Mobility might be one of the most important aspects of fitness for runners outside of endurance and strength. If you’re mobile, you’re one hell of an athlete.
Hurdling is fantastic mobility training for runners
First, a quick story.
2006 was a banner year for my running and in hindsight, a lot of that success was because I I focused on mobility training (being 22 years old certainly helped with being mobile!).
In this calendar year, I accomplished some of my best finish times:
- Mile PR of 4:33
- 800m PR of 2:05.0
- Steeplechase PR of 9:57 (and 9th place finish in New England)
- 3,000m PR of 9:04 (about 9:45 for 2-miles)
- 5,000m PR of 16:02
- 10k XC PR of 33:41
- My triathlon debut!
It was probably the best year of running in my entire life. And it all started with mobility training.
You see, in January we started indoor track. But even so, the outdoor track steeplechasers got started early on their drills. So from the very beginning of the year, I was working on hurdle mobility.
And the benefits poured into every ounce of my training. I got faster, I ran higher mileage, my workouts blew my mind.
Here’s an example:
Look at how much mobility work I was doing!
- 2 days of steeplechase (“SC”) drills
- 2 days of form drills
- 10 minutes of easy running over hurdles
- 3 days of strides
- A faster workout
- A race
All of these elements add up to a hefty dose of mobility training sprinkled throughout the week. And my race results are a testament to the power of being coordinated, athletic, and powerful.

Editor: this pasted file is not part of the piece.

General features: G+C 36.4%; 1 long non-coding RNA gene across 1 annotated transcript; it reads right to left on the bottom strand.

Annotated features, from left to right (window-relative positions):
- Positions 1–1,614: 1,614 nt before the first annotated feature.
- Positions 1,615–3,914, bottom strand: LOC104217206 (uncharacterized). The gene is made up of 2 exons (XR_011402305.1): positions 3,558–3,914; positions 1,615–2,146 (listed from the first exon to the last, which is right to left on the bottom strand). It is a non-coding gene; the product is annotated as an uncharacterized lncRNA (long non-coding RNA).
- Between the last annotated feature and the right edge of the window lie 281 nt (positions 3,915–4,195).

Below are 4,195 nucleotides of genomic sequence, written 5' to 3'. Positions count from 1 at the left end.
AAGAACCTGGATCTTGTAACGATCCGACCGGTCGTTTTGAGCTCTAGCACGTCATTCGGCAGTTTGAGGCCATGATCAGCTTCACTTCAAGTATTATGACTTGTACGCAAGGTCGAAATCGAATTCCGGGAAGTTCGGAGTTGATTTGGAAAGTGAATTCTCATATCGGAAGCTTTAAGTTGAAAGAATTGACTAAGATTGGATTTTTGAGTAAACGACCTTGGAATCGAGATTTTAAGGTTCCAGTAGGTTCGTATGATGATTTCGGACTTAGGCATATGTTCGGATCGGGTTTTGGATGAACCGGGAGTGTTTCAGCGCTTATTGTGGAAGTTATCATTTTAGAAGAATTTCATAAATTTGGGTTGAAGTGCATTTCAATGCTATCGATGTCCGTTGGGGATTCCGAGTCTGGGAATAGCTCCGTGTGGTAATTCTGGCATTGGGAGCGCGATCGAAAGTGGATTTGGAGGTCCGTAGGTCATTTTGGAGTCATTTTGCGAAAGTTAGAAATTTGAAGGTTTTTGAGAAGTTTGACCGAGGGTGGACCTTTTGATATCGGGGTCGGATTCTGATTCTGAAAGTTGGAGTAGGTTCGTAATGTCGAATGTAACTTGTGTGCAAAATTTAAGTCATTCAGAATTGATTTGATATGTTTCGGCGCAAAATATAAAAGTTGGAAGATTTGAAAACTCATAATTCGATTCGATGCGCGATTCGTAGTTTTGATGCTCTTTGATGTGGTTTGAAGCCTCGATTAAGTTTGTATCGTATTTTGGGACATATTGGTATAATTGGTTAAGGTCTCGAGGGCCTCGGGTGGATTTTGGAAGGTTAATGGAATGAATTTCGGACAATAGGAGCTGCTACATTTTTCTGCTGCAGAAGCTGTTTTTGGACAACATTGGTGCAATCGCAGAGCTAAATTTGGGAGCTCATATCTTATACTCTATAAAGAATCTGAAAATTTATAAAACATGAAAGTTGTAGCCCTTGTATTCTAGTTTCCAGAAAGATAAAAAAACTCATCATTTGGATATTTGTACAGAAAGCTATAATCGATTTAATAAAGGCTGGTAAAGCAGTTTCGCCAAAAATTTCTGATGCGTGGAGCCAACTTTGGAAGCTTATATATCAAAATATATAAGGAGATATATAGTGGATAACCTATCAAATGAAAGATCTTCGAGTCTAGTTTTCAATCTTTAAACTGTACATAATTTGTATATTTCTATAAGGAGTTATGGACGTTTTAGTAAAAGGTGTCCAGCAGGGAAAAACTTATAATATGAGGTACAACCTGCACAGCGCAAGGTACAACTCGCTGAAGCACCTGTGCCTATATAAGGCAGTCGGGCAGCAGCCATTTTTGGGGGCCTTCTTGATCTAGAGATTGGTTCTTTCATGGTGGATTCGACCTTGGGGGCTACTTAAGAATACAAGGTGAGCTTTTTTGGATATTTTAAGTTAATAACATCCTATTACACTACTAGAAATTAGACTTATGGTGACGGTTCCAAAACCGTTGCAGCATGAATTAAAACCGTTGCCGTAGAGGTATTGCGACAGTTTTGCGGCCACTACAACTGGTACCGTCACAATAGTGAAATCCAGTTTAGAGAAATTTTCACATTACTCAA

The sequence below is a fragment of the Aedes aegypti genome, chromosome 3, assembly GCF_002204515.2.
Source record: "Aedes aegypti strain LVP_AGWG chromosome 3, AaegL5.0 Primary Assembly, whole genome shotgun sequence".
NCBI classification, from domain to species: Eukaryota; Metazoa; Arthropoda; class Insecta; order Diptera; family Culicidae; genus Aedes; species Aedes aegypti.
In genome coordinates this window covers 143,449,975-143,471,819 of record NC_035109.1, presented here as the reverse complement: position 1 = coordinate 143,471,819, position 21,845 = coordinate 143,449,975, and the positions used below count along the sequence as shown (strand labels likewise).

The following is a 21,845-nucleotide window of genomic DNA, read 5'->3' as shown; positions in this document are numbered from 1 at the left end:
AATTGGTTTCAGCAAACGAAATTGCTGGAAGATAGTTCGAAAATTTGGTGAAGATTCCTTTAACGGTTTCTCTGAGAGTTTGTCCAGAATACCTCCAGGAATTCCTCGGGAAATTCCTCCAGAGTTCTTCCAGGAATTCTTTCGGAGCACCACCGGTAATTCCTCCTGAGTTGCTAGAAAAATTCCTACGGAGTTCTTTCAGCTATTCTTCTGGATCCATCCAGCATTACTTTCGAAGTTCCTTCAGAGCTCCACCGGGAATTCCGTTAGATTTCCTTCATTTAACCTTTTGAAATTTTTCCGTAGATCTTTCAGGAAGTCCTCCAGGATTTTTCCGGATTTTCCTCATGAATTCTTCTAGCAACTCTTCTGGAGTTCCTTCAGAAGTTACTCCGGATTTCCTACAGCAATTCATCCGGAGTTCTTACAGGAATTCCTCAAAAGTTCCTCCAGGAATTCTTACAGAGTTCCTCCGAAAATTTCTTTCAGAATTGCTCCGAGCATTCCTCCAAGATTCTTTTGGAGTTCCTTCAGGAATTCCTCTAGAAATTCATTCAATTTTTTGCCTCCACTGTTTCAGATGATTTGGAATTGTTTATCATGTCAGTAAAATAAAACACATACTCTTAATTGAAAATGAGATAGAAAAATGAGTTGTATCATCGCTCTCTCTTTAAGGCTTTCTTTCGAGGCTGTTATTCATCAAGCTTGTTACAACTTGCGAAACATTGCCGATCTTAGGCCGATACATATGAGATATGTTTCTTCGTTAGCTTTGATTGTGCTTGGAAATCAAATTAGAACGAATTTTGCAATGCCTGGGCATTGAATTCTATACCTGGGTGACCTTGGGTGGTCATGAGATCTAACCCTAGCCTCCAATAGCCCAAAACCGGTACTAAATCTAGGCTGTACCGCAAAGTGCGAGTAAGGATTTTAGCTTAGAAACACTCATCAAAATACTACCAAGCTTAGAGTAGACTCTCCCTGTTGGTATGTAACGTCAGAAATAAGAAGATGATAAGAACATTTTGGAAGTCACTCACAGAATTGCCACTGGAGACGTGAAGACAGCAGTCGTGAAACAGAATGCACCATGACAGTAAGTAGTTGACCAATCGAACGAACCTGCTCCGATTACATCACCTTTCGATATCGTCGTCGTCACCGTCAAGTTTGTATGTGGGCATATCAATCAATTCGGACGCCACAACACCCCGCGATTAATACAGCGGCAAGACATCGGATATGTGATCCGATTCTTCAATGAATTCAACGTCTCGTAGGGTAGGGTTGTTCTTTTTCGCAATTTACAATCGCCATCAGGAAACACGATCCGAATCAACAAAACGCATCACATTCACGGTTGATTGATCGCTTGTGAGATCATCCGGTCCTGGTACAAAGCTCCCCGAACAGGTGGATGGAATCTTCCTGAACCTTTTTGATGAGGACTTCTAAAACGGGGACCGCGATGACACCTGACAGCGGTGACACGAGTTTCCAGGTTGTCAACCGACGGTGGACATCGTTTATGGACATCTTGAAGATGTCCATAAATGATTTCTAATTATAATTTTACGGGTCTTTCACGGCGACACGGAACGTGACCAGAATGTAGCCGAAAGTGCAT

Today I want to help you build this kind of mobility into your running so you can reap the rewards, too!
What is Mobility?
Mobility is simply the ability to move well. As runners, we need this skill to move through the range of motion required for running, sprinting, and changing directions.
Runners with good mobility can move powerfully through the mechanics of running, including:
- strong upward knee drive
- adequate hip extension (requiring flexibility in the hip flexors)
- proper activation of the glute muscles
It’s very different from flexibility (this is achieved with static stretching), which is the ability to achieve large ranges of motion in the joints. An example is if you were to lay on the ground and, using your hands, guide your leg into a perpendicular position to the rest of the body.
You’re engaging in a great hamstring stretch! But you’re doing it with help – your hands. And flexibility is not actually the goal!
Alternatively, mobility is if you were able to lift your leg smoothly into this position without any guidance from your hands. That requires more control, strength, and coordination.
And unlike flexibility, mobility has components of strength and coordination. So it makes it a performance multiplier that helps you achieve several goals at once with relatively no injury risk.
Why is Mobility Training for Runners Important?
Mobility is critical for both performance and staying healthy. If you can’t move through the normal ranges of motion required by running, you’re clearly not going to run as fast. And your injury risk will skyrocket.
That’s because mobility affects how you run. And if you have poor mechanics, that negatively impacts everything you do as a runner.
Mobility comes in many forms for runners but it most affects these areas:
- Feet and ankles